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'There are no dead bodies because of health food stores' (video)

Dr. Ken Walker, MD, better known as Dr. W. Gifford-Jones, MD (the name he uses for his medical advice articles which he has been writing since 1975), is an extraordinary individual.

Dr. Ken Walker, MD, better known as Dr. W. Gifford-Jones, MD (the name he uses for his medical advice articles which he has been writing since 1975), is an extraordinary individual.

Extraordinary because at 90, after a long career as a surgeon, the Toronto-based Gifford-Jones (pictured) is still writing one medical advice article a week, 52 weeks a year, for 70 newspapers and online news sources (including and travels widely, giving lectures to audiences who cherish his medical wisdom and wit.

More extraordinary is the fact he is not afraid to disagree with his colleagues in the powerful medical establishment when it comes to certain health matters.

“I believe if there‘s a natural remedy, why not try that first before you go to prescription drugs, which are always more dangerous than natural remedies,” Gifford-Jones told

“There are no dead bodies because of health food stores, but every year 100,000 North Americans die from prescription medication and another 700,000 are seen in the emergency wards for unintended consequences from drugs, so why not try a natural remedy?”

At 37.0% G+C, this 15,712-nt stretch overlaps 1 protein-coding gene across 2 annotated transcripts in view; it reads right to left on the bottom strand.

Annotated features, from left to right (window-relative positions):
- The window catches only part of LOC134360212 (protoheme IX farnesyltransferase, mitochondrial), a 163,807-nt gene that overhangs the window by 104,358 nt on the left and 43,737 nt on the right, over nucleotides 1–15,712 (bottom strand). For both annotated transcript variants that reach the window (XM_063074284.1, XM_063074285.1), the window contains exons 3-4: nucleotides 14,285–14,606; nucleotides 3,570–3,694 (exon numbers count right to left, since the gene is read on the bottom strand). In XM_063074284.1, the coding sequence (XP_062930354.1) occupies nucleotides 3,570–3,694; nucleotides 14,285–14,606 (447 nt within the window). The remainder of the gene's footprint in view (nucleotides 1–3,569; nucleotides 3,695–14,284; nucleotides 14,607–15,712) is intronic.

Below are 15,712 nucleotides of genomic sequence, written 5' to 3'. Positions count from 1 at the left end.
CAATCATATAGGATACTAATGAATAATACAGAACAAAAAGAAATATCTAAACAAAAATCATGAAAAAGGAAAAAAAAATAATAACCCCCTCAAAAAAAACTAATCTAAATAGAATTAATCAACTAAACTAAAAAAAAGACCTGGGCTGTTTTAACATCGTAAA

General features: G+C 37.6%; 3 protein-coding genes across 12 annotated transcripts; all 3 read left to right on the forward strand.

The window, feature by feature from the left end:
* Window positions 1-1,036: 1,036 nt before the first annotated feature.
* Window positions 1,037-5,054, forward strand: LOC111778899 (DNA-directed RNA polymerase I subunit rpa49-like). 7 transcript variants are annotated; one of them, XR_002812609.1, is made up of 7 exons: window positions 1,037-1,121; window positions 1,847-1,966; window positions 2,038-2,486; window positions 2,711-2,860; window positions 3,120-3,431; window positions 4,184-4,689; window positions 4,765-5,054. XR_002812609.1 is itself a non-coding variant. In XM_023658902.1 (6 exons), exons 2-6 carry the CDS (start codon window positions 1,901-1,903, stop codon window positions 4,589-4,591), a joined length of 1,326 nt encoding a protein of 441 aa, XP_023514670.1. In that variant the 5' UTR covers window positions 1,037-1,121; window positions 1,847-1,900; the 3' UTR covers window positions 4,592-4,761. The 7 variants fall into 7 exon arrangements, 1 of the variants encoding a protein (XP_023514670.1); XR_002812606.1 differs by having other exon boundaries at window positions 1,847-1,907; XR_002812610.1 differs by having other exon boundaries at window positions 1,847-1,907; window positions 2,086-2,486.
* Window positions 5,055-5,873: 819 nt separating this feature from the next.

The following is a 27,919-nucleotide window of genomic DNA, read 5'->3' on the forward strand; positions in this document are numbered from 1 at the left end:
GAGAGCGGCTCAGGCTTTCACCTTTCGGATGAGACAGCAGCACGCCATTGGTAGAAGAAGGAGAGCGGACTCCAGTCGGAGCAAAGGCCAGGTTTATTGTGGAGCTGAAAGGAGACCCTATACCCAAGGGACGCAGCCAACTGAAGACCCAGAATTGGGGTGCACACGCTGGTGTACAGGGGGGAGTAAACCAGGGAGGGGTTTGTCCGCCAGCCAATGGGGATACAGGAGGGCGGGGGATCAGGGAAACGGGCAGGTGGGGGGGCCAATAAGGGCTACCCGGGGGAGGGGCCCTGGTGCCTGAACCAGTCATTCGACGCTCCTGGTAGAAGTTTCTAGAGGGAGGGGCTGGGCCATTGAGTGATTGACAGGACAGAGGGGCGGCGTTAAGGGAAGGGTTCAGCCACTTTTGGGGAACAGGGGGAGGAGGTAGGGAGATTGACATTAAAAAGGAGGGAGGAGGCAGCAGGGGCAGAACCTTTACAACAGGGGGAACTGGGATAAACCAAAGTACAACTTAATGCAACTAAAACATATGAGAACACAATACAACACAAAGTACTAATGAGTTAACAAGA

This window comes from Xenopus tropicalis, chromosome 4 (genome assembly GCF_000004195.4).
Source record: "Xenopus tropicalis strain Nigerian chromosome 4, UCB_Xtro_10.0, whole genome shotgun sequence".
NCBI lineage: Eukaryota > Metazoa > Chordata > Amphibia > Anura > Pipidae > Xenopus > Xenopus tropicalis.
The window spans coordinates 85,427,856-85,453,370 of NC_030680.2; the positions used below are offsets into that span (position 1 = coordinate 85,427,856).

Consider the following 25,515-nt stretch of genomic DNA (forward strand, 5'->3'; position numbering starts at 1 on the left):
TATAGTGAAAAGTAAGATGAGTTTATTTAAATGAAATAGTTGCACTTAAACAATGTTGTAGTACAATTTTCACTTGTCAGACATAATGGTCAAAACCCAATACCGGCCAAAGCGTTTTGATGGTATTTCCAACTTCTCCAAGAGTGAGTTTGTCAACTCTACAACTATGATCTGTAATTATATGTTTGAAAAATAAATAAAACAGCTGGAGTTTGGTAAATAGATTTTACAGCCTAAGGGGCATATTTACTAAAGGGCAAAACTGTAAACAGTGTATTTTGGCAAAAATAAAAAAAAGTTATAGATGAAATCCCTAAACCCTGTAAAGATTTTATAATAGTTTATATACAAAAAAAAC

Gifford-Jones spoke to Tuesday evening, after a meet and greet at The Wellness Store Tuesday afternoon, an interview with’s Jasmyn Rowley, and before delivering two free lectures scheduled for 1 p.m. and 7 p.m. Wednesday at Algoma’s Water Tower Inn.

A graduate of the University of Toronto and Harvard Medical School, Gifford-Jones suffered a severe heart attack at the age of 74.

Yet, after bypass surgery, he turned down his own doctor’s advice to take cholesterol-lowering drugs (CLDs) and, acting on research done by Linus Pauling (the famous Nobel Prize-winning chemist) and British optometrist Dr. Sydney Bush, decided to use vitamin C and lysine to prevent further heart trouble.

“I was really very hesitant to go on CLDs because I had seen a lot of complications in others to the liver, kidney, emotional problems and muscle pain.”